Although Oona was purchased as a potential show/brood bitch, I  spayed her as she had moderate hip dysplasia. (see Health)

Oona  was always somewhat jealous of the other dogs getting too much attention. She particularly disliked sharing with other bitches. This was not a real problem until Alida matured and was bred. Oona's increasingly aggressive attitude created a very difficult and uncomfortable situation for all of us as we, the dog's and I, all live in the house as a family. 

I ultimately, sorrowfully, came to realize that Oona really wanted/needed her own family. A wonderful opportunity for Oona presented itself with the help of another breeder, Karen Runge of Moratel. Oona lived in New Hampshire, in "dog nirvana," with  Mary Fosher until she died at 13. Oona, pictured below with Mary, was canoeing at twelve. (Entlebuchers who are asymptomatic of hip disease and are only diagnosed as dysplastic through OFA exams typically do very well even as they age.)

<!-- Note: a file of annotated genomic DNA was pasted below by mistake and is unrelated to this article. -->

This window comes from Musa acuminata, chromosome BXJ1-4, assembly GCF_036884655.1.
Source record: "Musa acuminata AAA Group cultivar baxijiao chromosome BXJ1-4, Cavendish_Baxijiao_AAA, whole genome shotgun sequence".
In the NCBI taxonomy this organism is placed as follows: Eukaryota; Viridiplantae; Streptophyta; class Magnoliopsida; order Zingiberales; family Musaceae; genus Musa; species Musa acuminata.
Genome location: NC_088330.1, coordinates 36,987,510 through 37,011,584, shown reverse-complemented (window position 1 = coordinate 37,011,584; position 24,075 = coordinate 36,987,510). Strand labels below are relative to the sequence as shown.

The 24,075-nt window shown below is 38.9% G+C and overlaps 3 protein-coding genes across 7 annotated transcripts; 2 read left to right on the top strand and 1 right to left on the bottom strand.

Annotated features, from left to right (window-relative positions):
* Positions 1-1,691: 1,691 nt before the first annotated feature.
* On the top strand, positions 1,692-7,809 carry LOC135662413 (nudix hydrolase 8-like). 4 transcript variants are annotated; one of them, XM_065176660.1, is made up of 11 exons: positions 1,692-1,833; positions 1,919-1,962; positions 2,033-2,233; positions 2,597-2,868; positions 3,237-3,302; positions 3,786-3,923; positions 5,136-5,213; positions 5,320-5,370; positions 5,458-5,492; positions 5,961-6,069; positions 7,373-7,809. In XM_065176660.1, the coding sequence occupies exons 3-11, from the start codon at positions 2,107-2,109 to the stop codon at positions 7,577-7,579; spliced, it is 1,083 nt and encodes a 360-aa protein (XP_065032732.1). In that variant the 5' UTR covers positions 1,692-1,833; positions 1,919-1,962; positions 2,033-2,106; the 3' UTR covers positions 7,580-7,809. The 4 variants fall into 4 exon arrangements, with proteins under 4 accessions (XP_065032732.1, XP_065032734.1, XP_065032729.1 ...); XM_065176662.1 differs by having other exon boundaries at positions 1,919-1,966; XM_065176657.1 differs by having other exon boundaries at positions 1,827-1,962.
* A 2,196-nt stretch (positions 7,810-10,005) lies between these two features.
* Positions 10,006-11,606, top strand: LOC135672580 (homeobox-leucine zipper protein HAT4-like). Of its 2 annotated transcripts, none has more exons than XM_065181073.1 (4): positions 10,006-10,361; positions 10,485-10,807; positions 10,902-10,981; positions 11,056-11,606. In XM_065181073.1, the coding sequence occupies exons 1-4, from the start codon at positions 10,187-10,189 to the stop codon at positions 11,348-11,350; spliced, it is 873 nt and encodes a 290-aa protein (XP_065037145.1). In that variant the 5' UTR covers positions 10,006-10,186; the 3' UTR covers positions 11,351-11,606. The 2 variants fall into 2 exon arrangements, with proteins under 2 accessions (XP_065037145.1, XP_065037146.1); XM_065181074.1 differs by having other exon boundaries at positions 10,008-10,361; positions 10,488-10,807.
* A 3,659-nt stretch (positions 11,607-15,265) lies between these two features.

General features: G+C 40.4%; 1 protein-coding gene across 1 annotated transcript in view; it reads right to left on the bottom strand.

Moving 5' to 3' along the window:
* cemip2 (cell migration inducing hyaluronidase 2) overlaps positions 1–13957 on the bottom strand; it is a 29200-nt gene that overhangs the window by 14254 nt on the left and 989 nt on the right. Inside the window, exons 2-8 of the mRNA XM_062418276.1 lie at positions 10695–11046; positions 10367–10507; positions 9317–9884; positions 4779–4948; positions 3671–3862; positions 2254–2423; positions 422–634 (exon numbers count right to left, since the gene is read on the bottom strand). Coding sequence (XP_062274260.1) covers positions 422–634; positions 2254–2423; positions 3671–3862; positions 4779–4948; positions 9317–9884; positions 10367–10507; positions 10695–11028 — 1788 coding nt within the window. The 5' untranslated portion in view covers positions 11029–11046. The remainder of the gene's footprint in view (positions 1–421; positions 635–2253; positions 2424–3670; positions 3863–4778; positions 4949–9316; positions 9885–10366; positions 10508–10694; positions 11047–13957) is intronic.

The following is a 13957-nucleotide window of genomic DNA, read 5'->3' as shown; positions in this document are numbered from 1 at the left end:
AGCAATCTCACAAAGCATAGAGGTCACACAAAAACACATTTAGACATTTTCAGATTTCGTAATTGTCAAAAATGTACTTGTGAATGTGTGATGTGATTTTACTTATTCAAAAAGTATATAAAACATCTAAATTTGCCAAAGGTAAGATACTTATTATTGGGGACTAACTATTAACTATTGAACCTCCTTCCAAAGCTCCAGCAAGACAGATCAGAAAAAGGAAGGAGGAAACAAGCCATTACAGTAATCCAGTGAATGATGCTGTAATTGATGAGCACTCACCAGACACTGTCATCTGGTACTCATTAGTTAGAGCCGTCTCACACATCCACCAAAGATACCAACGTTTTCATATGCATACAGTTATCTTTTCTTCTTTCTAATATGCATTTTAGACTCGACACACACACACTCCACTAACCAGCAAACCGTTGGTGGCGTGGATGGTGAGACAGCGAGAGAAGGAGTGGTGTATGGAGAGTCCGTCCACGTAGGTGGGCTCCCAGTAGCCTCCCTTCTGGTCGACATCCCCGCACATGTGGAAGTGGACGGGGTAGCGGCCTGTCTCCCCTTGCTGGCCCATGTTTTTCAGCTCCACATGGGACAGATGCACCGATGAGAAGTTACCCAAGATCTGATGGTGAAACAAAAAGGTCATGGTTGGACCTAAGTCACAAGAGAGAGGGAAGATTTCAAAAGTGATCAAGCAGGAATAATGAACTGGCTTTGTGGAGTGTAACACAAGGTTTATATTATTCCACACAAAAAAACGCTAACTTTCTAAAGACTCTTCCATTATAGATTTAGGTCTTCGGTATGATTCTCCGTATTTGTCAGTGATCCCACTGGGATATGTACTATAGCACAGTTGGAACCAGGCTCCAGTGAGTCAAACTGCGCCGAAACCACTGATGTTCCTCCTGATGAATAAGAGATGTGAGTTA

They are a challenge as puppies but delightful most of the time. Entlebuchers are very clean dogs. Housetraining is typically extraordinarily easy, IF you crate train. I believe this is the only humane, gentle way to housetrain any dog. In reality, for the first few months of using this method it is the owner who is trained to the puppy’s potty habits. Devotion to the task early on, means that you will quickly have a housetrained puppy that is reliable, happy and well adjusted.